Virtual crossmatch (SAB assay) is an evaluation of immunological compatibility based on the comparison between the anti-HLA antibodies profile of the recipient with the HLA of the prospective donor. The HLA antigens of the donor against which these DSAs are identified are considered unacceptable to proceed for a transplant and hence to assess pretransplant immunological risk SAB assay should be performed in recipients.[56] However, there is a limitation in SAB that it detects only anti-HLA DSAs and not non-HLA antibodies. False-positive or high titers may be reported due to the presence of antibodies to denatured HLA antigens.[345] A report published by Jacob et al. also supports the above-mentioned hypothesis of acid treatment.[4] A study published by Schinstock et al. also suggested if after acid treatment, SAB is still positive then the alloantibody may be toward denatured HLA and as per the risk stratification of antibody-mediated rejection based on the combination of SABs and flow cytometric crossmatch it will come under “Low” as a risk for AMR.[7] Acid treatment does increase the further unmasking of the denatured antigens and an increase in MFI values after acid treatment favors the fact that the antibodies are not against intact antigens but against immunologically insignificant denatured HLA antigens. Similarly, a couple of more reports published by Nishida et al. and Ferris et al. also stated that the human immune system can react to denatured antigens.[89] Whereas Morales-Buenrostro et al. has stated that this may signify the specificity of some “natural” HLA antibodies.[10] Despite all these reports and theories, the implication of such antibodies is not very clear as this has been explained in the literature to a lesser amount. A new generation of SABs known as iBeads:which is largely devoid of denatured HLA class I/clean beads is now available to overcome this issue. They concluded that DSAs against denatured HLA are clinically irrelevant and only antibodies against intact HLA determine the risk for graft loss.[1112] Further, this theory was also supported by Visentin et al.[13] The transplanted patient reported above was doing well until the latest follow-up with creatinine value continuing to be within the normal range supporting the above conclusion.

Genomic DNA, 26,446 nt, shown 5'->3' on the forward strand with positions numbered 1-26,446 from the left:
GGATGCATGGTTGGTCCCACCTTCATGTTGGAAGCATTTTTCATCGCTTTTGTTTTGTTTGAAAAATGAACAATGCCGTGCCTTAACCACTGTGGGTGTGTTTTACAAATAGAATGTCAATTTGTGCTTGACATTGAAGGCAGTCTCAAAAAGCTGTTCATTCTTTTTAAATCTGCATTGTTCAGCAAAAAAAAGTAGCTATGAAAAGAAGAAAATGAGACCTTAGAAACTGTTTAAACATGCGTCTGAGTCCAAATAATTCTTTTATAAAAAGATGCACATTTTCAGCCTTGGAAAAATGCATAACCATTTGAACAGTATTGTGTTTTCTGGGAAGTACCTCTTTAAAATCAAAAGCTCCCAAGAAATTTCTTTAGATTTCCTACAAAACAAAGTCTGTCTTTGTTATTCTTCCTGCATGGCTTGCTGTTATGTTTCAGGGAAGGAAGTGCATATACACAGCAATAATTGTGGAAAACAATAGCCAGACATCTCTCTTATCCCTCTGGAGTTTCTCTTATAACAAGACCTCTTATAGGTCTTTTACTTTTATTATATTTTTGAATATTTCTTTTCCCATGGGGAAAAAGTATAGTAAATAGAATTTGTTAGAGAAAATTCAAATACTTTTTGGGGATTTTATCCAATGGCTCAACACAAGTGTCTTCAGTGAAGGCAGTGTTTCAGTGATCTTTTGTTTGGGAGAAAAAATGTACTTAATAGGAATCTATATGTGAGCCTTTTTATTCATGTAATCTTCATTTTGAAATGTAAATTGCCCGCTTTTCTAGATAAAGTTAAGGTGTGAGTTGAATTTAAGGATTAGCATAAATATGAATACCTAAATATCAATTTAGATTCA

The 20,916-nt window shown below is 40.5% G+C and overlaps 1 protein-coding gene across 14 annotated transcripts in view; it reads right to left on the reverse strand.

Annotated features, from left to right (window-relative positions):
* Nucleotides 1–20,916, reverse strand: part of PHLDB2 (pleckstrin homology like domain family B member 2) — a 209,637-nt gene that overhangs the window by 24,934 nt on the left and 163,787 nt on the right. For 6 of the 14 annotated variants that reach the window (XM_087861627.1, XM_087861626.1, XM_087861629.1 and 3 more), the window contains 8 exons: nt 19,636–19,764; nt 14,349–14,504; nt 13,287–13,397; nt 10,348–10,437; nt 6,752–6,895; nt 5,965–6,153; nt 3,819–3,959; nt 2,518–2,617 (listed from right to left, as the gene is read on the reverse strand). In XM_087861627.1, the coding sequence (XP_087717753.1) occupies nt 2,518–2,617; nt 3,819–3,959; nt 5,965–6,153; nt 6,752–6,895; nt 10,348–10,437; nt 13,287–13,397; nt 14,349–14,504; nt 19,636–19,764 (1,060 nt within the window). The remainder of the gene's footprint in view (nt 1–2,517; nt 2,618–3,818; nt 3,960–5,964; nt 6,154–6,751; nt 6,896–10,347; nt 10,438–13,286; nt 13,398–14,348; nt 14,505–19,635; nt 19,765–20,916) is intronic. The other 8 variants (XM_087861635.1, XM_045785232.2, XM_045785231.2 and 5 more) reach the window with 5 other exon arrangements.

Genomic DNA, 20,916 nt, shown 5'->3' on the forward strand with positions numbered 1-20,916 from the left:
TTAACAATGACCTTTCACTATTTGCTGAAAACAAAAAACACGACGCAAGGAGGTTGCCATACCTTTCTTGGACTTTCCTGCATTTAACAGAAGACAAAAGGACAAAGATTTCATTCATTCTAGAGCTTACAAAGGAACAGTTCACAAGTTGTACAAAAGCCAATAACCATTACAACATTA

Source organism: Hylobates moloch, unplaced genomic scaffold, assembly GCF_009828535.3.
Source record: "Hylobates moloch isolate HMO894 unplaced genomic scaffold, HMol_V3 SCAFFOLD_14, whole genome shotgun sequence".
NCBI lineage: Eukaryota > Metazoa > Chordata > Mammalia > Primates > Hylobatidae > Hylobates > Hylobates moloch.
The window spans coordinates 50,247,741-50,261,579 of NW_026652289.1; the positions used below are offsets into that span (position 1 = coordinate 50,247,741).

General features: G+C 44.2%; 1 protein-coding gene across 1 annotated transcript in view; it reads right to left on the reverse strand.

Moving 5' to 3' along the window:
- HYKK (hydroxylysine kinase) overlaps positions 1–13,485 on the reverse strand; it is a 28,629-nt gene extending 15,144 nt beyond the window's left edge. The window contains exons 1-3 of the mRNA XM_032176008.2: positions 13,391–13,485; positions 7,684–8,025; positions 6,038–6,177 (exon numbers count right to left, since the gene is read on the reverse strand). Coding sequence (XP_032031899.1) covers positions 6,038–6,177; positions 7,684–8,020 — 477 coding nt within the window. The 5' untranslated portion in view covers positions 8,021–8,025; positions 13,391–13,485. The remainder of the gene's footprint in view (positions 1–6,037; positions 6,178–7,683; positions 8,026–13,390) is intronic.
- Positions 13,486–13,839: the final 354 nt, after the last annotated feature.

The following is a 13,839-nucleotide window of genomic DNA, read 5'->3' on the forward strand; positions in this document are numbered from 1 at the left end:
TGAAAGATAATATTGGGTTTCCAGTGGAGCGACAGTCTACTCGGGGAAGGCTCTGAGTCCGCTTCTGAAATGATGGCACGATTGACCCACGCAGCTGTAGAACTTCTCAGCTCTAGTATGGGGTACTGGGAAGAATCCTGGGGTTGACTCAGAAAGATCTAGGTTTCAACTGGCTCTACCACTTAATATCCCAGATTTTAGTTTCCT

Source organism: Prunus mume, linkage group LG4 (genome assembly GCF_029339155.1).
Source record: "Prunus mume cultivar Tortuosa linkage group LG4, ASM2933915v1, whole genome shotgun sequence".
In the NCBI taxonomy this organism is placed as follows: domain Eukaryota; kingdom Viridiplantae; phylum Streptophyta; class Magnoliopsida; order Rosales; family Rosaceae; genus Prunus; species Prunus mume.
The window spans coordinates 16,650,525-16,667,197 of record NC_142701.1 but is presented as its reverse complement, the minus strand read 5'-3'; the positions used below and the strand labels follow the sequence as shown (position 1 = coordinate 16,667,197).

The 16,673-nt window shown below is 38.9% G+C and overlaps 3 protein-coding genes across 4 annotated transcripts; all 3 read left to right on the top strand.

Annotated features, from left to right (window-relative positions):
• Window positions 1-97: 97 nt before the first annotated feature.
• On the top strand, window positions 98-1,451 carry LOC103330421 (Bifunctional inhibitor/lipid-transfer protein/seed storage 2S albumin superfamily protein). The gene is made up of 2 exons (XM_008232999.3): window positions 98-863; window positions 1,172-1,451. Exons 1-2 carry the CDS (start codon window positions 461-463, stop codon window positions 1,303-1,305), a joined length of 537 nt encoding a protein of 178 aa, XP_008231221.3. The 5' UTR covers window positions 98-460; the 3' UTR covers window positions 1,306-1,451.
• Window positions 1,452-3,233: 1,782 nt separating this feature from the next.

Declaration of patient consent

The authors certify that they have obtained all appropriate patient consent forms. In the form, the legal guardian has given her consent for images and other clinical information to be reported in the journal. The guardian understands that her names and initials will not be published and due efforts will be made to conceal the patient's identity, but anonymity cannot be guaranteed.


The results of SAB should be correlated with the patient clinical history and results of another compatibility testing (such as flow crossmatch) especially in cases of discordance between cell-based assay and virtual crossmatch before “ruling in” or “ruling out” the patient for transplant.

Financial support and sponsorship


Conflicts of interest

There are no conflicts of interest.


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Denature antigen; donor-specific antibodies; false positive; renal transplant; single-antigen bead